PLENTY of questions were posed ahead of the third and final El Clasico of the campaign. Would Gareth Bale live up to his price tag? Will Barcelona save their season? Can Real Madrid claim an unlikely treble?
Unjustified criticism has been levelled at Bale’s impact as a ‘big game’ player this term and contributing when it matters most but the Welshman responded emphatically by stealing the headlines in the absence of leading scorer Cristiano Ronaldo.
Just when extra-time was looming large, the £85.3 million man stepped up to the plate and produced the decisive moment Tottenham supporters were drooling over twelve months ago.
Once the after burners were turned on, there was no stopping him in full flow. That’s what you pay the top money for!
Bale may have failed to impose himself on the 2-1 defeat at the Nou Camp in October and in the absorbing thriller at the Bernabeu last month but he stood up and was counted for at the Mestalla.
The winning goal, worthy of gracing any stage, in the first major cup final of the campaign does not get much bigger – and Carlo Ancelotti will be eternally grateful to his marquee signing as the Real figurehead claimed a domestic cup for the third time in his managerial career.
A maiden trophy will ease the burgeoning pressure on his shoulders but the popular Italian, assisted by Englishman Paul Clement, got his reward for capably stepping into the shoes of Jose Mourinho this term, as his tactics in the Copa Del Rey showpiece testified.
Real started with a flourish – and an attacking intent that Barca simply could not match, with the breakthrough goal coming early in a manner reminiscent of Mourinho’s approach last term.
Constructive counter attacks at lightning pace with few touches – four and counting from Isco’s tenacity to rob Xavi at one end to Di Maria’s ruthless finish at the other.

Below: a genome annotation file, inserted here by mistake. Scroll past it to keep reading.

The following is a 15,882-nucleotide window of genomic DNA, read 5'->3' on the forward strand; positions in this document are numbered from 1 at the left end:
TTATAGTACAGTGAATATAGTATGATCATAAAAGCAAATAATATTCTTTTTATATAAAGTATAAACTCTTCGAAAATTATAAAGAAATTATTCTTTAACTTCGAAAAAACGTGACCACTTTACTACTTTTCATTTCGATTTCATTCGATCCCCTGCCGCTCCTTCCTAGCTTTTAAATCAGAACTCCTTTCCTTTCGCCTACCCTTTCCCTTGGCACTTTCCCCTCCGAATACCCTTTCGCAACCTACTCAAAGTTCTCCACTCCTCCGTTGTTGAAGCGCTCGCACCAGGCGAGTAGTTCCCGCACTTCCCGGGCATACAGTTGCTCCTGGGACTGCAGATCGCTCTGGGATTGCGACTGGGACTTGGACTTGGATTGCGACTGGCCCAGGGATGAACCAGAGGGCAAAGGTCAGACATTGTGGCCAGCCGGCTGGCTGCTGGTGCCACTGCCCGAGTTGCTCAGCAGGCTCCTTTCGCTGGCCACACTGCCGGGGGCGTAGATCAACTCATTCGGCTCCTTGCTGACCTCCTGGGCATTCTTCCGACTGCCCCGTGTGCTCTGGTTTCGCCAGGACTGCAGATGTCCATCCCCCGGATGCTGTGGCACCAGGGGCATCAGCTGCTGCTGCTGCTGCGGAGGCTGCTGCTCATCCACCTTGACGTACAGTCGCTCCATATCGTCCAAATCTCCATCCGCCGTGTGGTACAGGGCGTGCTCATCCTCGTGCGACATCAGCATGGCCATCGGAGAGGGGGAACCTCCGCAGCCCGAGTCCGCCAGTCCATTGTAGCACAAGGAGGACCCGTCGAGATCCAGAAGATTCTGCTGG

The suscipion of offside was more than a mere hint, but thanks to the array of technology at television production teams’ disposal, assistant referee Pau Cebrian Devis was proved right in keeping his flag down.
Unlike many El Clasicos that have gone before, football did the talking on the pitch, thanks largely to the leniency of Antonio Mateu Lahoz – the referee who made a lasting impression on his superiors by keeping the cards in his pocket and the attacks flowing.
Madrid continuously knocked on the Barca door but found an appropriate balance to remain defensively resolute, illustrative of the approach the tactically-astute Ancelotti has adopted throughout his illustrious coaching career at Chelsea, AC Milan and Paris St Germain.
The bravery of throwing in Isco paid dividends as the diminutive former Malaga maestro came of age in a midfield trio that encapsulated a display driven by energy and commitment. Their rob-and-run tactics caught Barca cold on countless occasions.
Angel Di Maria was the outstanding performer in a dignified defeat by the Catalans 24 days ago and was the hub of the midfield trio yet equally adept as part of a quartet when Barca were in possession, which was more often that not.
The forward movement of Luka Modric gave Bale the freedom to switch sides and have an impact in different positions. Karim Benzema led the line fantastically well as a spearhead with Xabi Alonso protecting the back four effectively, breaking up play and distributing the ball quickly to those in front of him.
Although Real’s well-organised unit was tough to break down, Barca were guilty of failing to play to their strengths with the signature mark of a steady if not spectacular first period being their narrow build-up, ensuring a much easier defensive task for Real.
Had Pedro and Alexis Sanchez been selected from the start, their ability to unlock and alienate defenders could have made all the difference.
The reluctance of Cesc Fabregas to provide width meant an over-reliance on Dani Alves and Jordi Alba to push forward and ultimately left space for Los Blancos to exploit at the back.
Their vulnerability has been highlighted to the extreme with title chasers Atletico Madrid and lowly Granada condemning them to back-to-back losses by troubling the heart of their makeshift defence, which saw midfielder Sergio Busquets employed as a centre-back.